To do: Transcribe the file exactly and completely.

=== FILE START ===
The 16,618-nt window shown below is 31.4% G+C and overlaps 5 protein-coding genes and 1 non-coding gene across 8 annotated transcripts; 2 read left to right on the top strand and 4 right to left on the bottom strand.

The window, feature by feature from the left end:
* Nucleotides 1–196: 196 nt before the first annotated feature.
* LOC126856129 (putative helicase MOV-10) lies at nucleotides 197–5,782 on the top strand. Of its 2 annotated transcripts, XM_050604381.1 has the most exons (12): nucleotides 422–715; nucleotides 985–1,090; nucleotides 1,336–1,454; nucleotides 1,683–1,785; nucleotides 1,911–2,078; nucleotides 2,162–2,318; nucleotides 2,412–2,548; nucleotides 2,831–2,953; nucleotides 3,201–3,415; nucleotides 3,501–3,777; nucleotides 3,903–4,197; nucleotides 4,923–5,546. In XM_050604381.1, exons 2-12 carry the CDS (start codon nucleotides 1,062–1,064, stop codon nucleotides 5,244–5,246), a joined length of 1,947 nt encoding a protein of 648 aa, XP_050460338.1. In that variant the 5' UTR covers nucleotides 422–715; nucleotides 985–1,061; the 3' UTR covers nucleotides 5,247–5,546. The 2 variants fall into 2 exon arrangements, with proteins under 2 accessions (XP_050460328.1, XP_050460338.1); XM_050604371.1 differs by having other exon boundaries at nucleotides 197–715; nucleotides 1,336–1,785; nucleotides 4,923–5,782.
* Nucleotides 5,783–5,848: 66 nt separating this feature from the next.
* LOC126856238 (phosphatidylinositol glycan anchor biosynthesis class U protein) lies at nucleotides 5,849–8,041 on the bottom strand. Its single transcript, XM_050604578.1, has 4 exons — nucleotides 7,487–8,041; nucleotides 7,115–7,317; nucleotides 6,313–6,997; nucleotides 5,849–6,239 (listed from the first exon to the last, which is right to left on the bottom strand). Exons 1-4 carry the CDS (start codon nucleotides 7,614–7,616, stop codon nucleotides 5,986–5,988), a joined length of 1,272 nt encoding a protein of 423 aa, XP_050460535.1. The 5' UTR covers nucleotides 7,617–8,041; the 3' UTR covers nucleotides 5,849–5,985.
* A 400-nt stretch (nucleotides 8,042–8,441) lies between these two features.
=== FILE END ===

The 16,618-nt window shown below is 31.4% G+C and overlaps 5 protein-coding genes and 1 non-coding gene across 8 annotated transcripts; 2 read left to right on the top strand and 4 right to left on the bottom strand.

The window, feature by feature from the left end:
* Nucleotides 1–196: 196 nt before the first annotated feature.
* LOC126856129 (putative helicase MOV-10) lies at nucleotides 197–5,782 on the top strand. Of its 2 annotated transcripts, XM_050604381.1 has the most exons (12): nucleotides 422–715; nucleotides 985–1,090; nucleotides 1,336–1,454; nucleotides 1,683–1,785; nucleotides 1,911–2,078; nucleotides 2,162–2,318; nucleotides 2,412–2,548; nucleotides 2,831–2,953; nucleotides 3,201–3,415; nucleotides 3,501–3,777; nucleotides 3,903–4,197; nucleotides 4,923–5,546. In XM_050604381.1, exons 2-12 carry the CDS (start codon nucleotides 1,062–1,064, stop codon nucleotides 5,244–5,246), a joined length of 1,947 nt encoding a protein of 648 aa, XP_050460338.1. In that variant the 5' UTR covers nucleotides 422–715; nucleotides 985–1,061; the 3' UTR covers nucleotides 5,247–5,546. The 2 variants fall into 2 exon arrangements, with proteins under 2 accessions (XP_050460328.1, XP_050460338.1); XM_050604371.1 differs by having other exon boundaries at nucleotides 197–715; nucleotides 1,336–1,785; nucleotides 4,923–5,782.
* Nucleotides 5,783–5,848: 66 nt separating this feature from the next.
* LOC126856238 (phosphatidylinositol glycan anchor biosynthesis class U protein) lies at nucleotides 5,849–8,041 on the bottom strand. Its single transcript, XM_050604578.1, has 4 exons — nucleotides 7,487–8,041; nucleotides 7,115–7,317; nucleotides 6,313–6,997; nucleotides 5,849–6,239 (listed from the first exon to the last, which is right to left on the bottom strand). Exons 1-4 carry the CDS (start codon nucleotides 7,614–7,616, stop codon nucleotides 5,986–5,988), a joined length of 1,272 nt encoding a protein of 423 aa, XP_050460535.1. The 5' UTR covers nucleotides 7,617–8,041; the 3' UTR covers nucleotides 5,849–5,985.
* A 400-nt stretch (nucleotides 8,042–8,441) lies between these two features.